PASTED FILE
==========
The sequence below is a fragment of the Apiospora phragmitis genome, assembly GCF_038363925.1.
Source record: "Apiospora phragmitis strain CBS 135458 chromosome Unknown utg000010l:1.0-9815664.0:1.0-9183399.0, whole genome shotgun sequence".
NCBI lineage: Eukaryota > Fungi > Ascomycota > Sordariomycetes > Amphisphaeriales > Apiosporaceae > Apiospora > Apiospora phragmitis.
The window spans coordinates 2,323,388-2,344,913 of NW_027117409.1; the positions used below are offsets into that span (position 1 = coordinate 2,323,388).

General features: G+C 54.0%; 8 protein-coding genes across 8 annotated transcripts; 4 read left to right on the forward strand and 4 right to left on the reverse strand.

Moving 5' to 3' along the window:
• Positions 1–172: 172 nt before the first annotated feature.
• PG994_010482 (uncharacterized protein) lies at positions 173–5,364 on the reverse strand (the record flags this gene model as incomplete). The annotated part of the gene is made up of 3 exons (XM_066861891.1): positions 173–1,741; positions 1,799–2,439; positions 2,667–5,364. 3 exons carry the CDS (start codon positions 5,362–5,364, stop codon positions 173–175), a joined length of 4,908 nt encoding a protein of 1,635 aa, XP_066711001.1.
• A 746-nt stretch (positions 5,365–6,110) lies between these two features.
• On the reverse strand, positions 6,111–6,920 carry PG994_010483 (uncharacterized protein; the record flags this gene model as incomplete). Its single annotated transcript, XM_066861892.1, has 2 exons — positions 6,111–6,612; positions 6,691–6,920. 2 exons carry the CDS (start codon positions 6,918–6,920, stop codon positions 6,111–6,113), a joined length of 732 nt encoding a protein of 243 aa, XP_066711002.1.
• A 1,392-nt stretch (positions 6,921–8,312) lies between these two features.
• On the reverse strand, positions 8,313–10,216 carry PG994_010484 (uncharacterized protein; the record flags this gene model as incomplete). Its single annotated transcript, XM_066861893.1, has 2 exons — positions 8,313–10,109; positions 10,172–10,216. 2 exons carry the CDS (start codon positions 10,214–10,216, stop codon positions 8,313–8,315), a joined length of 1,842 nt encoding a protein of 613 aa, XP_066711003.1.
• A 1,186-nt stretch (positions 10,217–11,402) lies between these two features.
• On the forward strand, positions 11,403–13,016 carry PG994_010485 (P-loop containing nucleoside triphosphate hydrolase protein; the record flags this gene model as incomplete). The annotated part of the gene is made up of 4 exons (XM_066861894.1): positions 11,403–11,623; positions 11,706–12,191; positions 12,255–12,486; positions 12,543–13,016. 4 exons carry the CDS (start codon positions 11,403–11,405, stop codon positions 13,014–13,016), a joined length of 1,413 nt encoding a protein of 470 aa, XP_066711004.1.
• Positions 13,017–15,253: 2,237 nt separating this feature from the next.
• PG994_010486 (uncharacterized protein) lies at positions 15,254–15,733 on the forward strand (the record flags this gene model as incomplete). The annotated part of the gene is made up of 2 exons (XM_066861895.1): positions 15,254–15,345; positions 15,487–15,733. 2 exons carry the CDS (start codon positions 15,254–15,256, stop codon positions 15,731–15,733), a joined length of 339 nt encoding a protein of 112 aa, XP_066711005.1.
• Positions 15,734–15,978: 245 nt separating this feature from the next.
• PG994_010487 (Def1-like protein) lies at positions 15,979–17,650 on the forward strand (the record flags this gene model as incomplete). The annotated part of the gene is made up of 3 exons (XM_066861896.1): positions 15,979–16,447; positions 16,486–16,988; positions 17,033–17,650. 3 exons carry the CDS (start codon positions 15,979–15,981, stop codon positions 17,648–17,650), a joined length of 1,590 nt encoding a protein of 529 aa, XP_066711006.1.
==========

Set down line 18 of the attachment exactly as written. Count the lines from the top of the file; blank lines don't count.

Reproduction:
• PG994_010487 (Def1-like protein) lies at positions 15,979–17,650 on the forward strand (the record flags this gene model as incomplete). The annotated part of the gene is made up of 3 exons (XM_066861896.1): positions 15,979–16,447; positions 16,486–16,988; positions 17,033–17,650. 3 exons carry the CDS (start codon positions 15,979–15,981, stop codon positions 17,648–17,650), a joined length of 1,590 nt encoding a protein of 529 aa, XP_066711006.1.